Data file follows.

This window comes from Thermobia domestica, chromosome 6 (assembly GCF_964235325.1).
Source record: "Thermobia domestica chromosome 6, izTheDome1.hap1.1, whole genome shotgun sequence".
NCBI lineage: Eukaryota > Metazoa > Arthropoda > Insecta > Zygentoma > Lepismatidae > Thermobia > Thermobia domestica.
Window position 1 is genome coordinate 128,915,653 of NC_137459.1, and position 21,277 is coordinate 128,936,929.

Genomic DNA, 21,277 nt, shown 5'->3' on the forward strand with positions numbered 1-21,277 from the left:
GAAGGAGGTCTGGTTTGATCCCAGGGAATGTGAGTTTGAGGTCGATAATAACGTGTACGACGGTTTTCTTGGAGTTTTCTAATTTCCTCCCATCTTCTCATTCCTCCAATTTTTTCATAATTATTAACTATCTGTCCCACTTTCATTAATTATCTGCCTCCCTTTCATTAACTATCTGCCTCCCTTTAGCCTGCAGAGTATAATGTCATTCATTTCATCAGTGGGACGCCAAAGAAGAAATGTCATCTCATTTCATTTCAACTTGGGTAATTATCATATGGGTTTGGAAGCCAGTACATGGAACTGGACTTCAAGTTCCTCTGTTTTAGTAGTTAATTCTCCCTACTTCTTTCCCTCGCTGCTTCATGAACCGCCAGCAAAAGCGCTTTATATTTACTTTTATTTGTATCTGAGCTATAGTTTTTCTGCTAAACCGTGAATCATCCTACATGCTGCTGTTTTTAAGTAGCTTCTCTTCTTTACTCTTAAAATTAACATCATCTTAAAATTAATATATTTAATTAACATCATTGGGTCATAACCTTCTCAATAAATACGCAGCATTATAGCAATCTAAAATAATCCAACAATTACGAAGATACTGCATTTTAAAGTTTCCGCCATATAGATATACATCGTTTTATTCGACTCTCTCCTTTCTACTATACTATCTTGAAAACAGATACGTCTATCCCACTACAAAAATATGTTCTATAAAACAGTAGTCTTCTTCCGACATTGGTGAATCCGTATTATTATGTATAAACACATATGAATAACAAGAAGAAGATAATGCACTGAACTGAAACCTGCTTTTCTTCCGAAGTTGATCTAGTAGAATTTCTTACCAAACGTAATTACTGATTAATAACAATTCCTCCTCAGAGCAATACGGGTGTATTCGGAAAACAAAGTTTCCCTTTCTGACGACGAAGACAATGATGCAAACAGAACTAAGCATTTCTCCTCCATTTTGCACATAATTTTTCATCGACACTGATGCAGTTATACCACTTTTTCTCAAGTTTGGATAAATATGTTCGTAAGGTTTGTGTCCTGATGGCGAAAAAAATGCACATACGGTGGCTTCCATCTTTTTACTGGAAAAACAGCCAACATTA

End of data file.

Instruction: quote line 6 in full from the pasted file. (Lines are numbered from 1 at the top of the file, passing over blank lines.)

GAAGGAGGTCTGGTTTGATCCCAGGGAATGTGAGTTTGAGGTCGATAATAACGTGTACGACGGTTTTCTTGGAGTTTTCTAATTTCCTCCCATCTTCTCATTCCTCCAATTTTTTCATAATTATTAACTATCTGTCCCACTTTCATTAATTATCTGCCTCCCTTTCATTAACTATCTGCCTCCCTTTAGCCTGCAGAGTATAATGTCATTCATTTCATCAGTGGGACGCCAAAGAAGAAATGTCATCTCATTTCATTTCAACTTGGGTAATTATCATATGGGTTTGGAAGCCAGTACATGGAACTGGACTTCAAGTTCCTCTGTTTTAGTAGTTAATTCTCCCTACTTCTTTCCCTCGCTGCTTCATGAACCGCCAGCAAAAGCGCTTTATATTTACTTTTATTTGTATCTGAGCTATAGTTTTTCTGCTAAACCGTGAATCATCCTACATGCTGCTGTTTTTAAGTAGCTTCTCTTCTTTACTCTTAAAATTAACATCATCTTAAAATTAATATATTTAATTAACATCATTGGGTCATAACCTTCTCAATAAATACGCAGCATTATAGCAATCTAAAATAATCCAACAATTACGAAGATACTGCATTTTAAAGTTTCCGCCATATAGATATACATCGTTTTATTCGACTCTCTCCTTTCTACTATACTATCTTGAAAACAGATACGTCTATCCCACTACAAAAATATGTTCTATAAAACAGTAGTCTTCTTCCGACATTGGTGAATCCGTATTATTATGTATAAACACATATGAATAACAAGAAGAAGATAATGCACTGAACTGAAACCTGCTTTTCTTCCGAAGTTGATCTAGTAGAATTTCTTACCAAACGTAATTACTGATTAATAACAATTCCTCCTCAGAGCAATACGGGTGTATTCGGAAAACAAAGTTTCCCTTTCTGACGACGAAGACAATGATGCAAACAGAACTAAGCATTTCTCCTCCATTTTGCACATAATTTTTCATCGACACTGATGCAGTTATACCACTTTTTCTCAAGTTTGGATAAATATGTTCGTAAGGTTTGTGTCCTGATGGCGAAAAAAATGCACATACGGTGGCTTCCATCTTTTTACTGGAAAAACAGCCAACATTA